When consulting and tech services firm Accenture decided to make a concerted effort to recruit and retain more women, one key decision made all the difference: The company extended its maternity leave to four months.
"It's such a strange thing; it's one little change," said Tamara Fields, a managing director for Accenture in Austin. "That, more than anything, proved to people we were serious. That actually attracted a lot more women."
Those four months meant that combined with vacation time, most women at Accenture could take between five to six months of paid time off to care for a new child, Fields said.
She disclosed Accenture's new policy while sitting on a panel called "Culture in Tech" at the Texas Conference for Women. The 17-year-old mega-networking and motivational event for professional women is known for its big-name speakers, featuring this year human rights attorney Amal Clooney and fashion designer Diane von Furstenberg. This year, 7,250 women attended the daylong conference. The American-Statesman is one of the event's sponsors.
In recent years, the conference has increasingly focused on issues of women in tech, with at least two breakout sessions specifically about women in tech, and at least 20 major panelists representing the tech industry.
This emphasis on tech is a practical result of having so many tech sponsors: of 33 non-media sponsors, 14 are tech companies, such as Dell Technologies, Rackspace, Cisco Systems, HomeAway and IBM. Each company typically brings hundreds of employees who are eager for tech-focused panels.
And both Dell and Rackspace have executives that sit on the conference's board of directors.
Sponsors help dictate the conference agenda and who the moderators and speakers are. For instance, Karen Quintos, Dell's chief customer officer, talked up Dell's diversity efforts before introducing Von Furstenberg.
"Companies are seeing that the conference helps not only with retention and development for current employees, but also with talent acquisition and recruitment for potential employees," said Karen Breslau, a spokeswoman for Texas Conference for Women, noting that the number of tech sponsors has increased over the years.
She said this year the conference is for the first time hosting a tech networking reception, and the 300 reserved spots to attend it were filled up within an hour.
But Breslau said she wanted to be "very clear" that the Texas Conference for Women is not becoming a traditional "tech conference," saying only a fraction of the event's speakers represent the tech industry. The majority of the conference's panels focused on general business topics, such as how to switch careers.
Executives for San Antonio-based cloud computing company Rackspace, one of the lead sponsors of the Texas Conference for Women, says they've sponsored the event for several years and like getting involved because it helps them recruit and retain women.
The company brought 175 Rackspace employees to the conference, according to Carla Piñeyro Sublett, a senior vice president and chief marketing officer for Rackspace.
"It has served as an awesome retention tool for key female talent at Rackspace," Sublett said. There are about 500 Rackspace employees in Austin, and about 4,000 total between San Antonio and Austin.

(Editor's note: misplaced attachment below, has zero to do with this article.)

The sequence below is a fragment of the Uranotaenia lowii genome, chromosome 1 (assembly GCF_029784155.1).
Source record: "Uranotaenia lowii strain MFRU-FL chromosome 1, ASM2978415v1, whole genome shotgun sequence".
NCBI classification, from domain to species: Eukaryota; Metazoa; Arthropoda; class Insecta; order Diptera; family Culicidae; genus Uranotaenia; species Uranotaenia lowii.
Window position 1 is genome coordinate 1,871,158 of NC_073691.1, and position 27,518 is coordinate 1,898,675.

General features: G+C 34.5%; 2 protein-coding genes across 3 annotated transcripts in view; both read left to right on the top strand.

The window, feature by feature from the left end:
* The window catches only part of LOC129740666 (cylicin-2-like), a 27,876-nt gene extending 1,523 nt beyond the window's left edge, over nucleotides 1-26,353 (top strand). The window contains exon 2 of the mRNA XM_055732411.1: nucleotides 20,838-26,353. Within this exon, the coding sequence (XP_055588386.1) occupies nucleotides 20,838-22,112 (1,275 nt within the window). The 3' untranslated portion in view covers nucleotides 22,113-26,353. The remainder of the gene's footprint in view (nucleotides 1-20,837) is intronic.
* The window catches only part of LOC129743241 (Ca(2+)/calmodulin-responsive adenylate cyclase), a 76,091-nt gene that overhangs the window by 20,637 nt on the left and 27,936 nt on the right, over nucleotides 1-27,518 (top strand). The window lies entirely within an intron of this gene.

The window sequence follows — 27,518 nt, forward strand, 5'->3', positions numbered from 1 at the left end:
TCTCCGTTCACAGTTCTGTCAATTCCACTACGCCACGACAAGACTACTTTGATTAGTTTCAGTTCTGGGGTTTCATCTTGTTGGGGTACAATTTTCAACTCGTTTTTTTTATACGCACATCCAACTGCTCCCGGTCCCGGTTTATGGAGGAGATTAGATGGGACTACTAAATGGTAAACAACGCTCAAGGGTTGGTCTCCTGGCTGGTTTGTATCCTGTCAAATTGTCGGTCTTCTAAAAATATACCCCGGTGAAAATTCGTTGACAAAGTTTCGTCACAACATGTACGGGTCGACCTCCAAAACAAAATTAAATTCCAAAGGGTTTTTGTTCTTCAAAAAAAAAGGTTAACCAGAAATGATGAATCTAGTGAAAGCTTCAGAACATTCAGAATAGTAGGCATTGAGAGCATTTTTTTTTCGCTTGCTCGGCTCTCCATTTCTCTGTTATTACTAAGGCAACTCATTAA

She said it also helps the company recruit; three women approached her about jobs at Rackspace after the "Culture in Tech" panel that she sat on along with Fields. "They asked me about opportunities (to work at Rackspace) right off the bat, and I usually will get follow-on messages in addition to that."
Dell Technologies executive Trisa Thompson said her company has sponsored the conference for 10 years. For Dell, it's also a retention opportunity because Dell brings 700 employees to the conference.
Thompson said the conference gives Dell a chance to network with and meet female entrepreneurs, who might one day want to use Dell's computer and IT equipment as they build their businesses. "It's great exposure," Thompson said.
The tech-focused panels were a chance for women -- usually a minority at the companies where they work -- to share war stories about surviving in tech and give advice to younger women on climbing the tech career ladder.
Qualcomm senior director of technology Susanne Paul has worked as a hardware engineer for 28 years and said she's only worked with another woman one other time - and she's never had a female boss.
She said she believes women and men think differently when it comes to solving engineering problems, and that having people with more diverse approaches to problem-solving on one team is a good thing.
"The male engineering environment is very homogeneous and everyone thinks the best engineers are exactly like them," Paul said.
April Downing, chief financial officer and head of HR for Austin-based WP Engine, said during a panel called "Making the Tech Industry a Fit for Your Skillset," that she had to "play the game" throughout her career, drinking Scotch, smoking cigars and learning how to play golf in order to network with men.
"It helped me get to where I got in my career," Downing said. "I'm so fortunate now that I'm on a leadership team where over 50 percent are female," saying she can now "be authentic."
Many women who rose to the executive level at tech companies spent time reassuring the audience that you don't have to know how to code or know anything about technology to work at a tech company.
Courtney Skarda, a vice president at Rackspace who sat on the same panel with Downing, said she started her tech career at Dell in a sales job and "didn't know what a server was." She was put through a training program and educated herself by taking knowledgeable people out to lunch or a coffee to pick their brains.
Downing said for her job she actively tries to not to learn the technical details. "I'm a horrible techie," Downing said. "For my role, what was really important was understanding what drove the business."